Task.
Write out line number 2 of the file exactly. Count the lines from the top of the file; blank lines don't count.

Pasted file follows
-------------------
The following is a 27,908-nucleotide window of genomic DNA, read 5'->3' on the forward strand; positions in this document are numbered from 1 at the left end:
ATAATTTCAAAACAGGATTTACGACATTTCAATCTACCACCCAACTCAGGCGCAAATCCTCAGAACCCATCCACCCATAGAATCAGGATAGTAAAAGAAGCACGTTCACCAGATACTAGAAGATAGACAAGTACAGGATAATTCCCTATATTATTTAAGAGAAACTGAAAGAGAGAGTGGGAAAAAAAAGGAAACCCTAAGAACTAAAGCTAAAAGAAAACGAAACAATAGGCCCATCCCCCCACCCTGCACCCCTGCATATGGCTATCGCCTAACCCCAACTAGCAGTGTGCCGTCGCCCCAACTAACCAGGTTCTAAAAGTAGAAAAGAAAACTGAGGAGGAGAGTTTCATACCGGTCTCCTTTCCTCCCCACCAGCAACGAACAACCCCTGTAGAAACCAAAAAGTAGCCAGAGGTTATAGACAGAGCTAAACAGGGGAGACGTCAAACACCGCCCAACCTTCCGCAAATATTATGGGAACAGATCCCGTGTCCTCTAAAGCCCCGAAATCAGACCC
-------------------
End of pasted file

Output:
ATAATTTCAAAACAGGATTTACGACATTTCAATCTACCACCCAACTCAGGCGCAAATCCTCAGAACCCATCCACCCATAGAATCAGGATAGTAAAAGAAGCACGTTCACCAGATACTAGAAGATAGACAAGTACAGGATAATTCCCTATATTATTTAAGAGAAACTGAAAGAGAGAGTGGGAAAAAAAAGGAAACCCTAAGAACTAAAGCTAAAAGAAAACGAAACAATAGGCCCATCCCCCCACCCTGCACCCCTGCATATGGCTATCGCCTAACCCCAACTAGCAGTGTGCCGTCGCCCCAACTAACCAGGTTCTAAAAGTAGAAAAGAAAACTGAGGAGGAGAGTTTCATACCGGTCTCCTTTCCTCCCCACCAGCAACGAACAACCCCTGTAGAAACCAAAAAGTAGCCAGAGGTTATAGACAGAGCTAAACAGGGGAGACGTCAAACACCGCCCAACCTTCCGCAAATATTATGGGAACAGATCCCGTGTCCTCTAAAGCCCCGAAATCAGACCC